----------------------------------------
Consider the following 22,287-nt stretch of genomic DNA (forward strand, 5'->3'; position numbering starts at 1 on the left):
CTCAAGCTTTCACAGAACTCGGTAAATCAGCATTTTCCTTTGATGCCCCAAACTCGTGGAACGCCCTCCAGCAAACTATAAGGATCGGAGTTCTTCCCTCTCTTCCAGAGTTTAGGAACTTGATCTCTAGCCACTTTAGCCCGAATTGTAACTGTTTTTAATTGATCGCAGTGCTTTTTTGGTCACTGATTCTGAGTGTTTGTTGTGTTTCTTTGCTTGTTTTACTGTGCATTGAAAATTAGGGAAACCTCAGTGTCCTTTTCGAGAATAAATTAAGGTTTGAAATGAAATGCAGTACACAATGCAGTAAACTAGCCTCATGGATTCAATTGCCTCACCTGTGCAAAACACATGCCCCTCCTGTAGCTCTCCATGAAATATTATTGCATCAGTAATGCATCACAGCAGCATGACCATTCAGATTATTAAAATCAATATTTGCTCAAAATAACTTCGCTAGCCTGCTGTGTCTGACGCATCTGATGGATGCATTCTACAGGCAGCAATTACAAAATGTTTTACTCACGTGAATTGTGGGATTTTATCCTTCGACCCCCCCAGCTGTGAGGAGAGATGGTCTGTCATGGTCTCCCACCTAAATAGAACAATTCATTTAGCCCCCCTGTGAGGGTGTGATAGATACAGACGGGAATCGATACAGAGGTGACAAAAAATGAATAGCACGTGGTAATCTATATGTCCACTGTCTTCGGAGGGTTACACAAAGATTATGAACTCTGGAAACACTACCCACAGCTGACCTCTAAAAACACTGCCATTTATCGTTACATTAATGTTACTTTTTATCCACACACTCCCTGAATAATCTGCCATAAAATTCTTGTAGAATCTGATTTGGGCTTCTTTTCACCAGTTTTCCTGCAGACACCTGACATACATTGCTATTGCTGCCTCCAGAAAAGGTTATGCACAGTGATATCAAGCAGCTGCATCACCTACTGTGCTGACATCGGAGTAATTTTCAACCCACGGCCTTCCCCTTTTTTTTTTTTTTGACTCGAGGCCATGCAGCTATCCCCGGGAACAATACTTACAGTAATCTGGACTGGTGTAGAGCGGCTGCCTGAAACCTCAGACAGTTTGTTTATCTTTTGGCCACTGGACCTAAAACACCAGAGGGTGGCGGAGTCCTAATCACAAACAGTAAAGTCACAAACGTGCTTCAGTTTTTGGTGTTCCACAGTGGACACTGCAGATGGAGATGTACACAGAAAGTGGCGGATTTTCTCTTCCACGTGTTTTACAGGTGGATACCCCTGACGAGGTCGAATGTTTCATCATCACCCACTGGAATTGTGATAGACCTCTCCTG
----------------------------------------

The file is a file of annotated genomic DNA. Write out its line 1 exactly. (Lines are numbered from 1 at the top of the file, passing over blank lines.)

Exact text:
Consider the following 22,287-nt stretch of genomic DNA (forward strand, 5'->3'; position numbering starts at 1 on the left):